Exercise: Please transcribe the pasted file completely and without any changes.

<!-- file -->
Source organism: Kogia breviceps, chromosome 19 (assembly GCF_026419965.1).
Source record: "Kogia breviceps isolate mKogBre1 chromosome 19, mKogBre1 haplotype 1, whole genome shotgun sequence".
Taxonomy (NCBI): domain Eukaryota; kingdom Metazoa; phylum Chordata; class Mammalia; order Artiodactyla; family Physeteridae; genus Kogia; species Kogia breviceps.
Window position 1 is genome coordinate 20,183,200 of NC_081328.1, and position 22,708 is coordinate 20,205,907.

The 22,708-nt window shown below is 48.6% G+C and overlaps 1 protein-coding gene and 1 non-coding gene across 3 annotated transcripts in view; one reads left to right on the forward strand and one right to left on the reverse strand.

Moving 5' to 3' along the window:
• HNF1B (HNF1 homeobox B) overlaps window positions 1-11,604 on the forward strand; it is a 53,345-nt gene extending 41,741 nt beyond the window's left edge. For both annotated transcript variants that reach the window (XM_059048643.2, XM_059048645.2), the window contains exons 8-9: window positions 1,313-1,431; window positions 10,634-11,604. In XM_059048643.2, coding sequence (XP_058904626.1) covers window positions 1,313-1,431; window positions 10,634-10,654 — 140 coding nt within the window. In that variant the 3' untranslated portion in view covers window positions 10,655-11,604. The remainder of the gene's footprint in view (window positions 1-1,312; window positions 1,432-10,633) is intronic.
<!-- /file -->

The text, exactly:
Source organism: Kogia breviceps, chromosome 19 (assembly GCF_026419965.1).
Source record: "Kogia breviceps isolate mKogBre1 chromosome 19, mKogBre1 haplotype 1, whole genome shotgun sequence".
Taxonomy (NCBI): domain Eukaryota; kingdom Metazoa; phylum Chordata; class Mammalia; order Artiodactyla; family Physeteridae; genus Kogia; species Kogia breviceps.
Window position 1 is genome coordinate 20,183,200 of NC_081328.1, and position 22,708 is coordinate 20,205,907.

The 22,708-nt window shown below is 48.6% G+C and overlaps 1 protein-coding gene and 1 non-coding gene across 3 annotated transcripts in view; one reads left to right on the forward strand and one right to left on the reverse strand.

Moving 5' to 3' along the window:
• HNF1B (HNF1 homeobox B) overlaps window positions 1-11,604 on the forward strand; it is a 53,345-nt gene extending 41,741 nt beyond the window's left edge. For both annotated transcript variants that reach the window (XM_059048643.2, XM_059048645.2), the window contains exons 8-9: window positions 1,313-1,431; window positions 10,634-11,604. In XM_059048643.2, coding sequence (XP_058904626.1) covers window positions 1,313-1,431; window positions 10,634-10,654 — 140 coding nt within the window. In that variant the 3' untranslated portion in view covers window positions 10,655-11,604. The remainder of the gene's footprint in view (window positions 1-1,312; window positions 1,432-10,633) is intronic.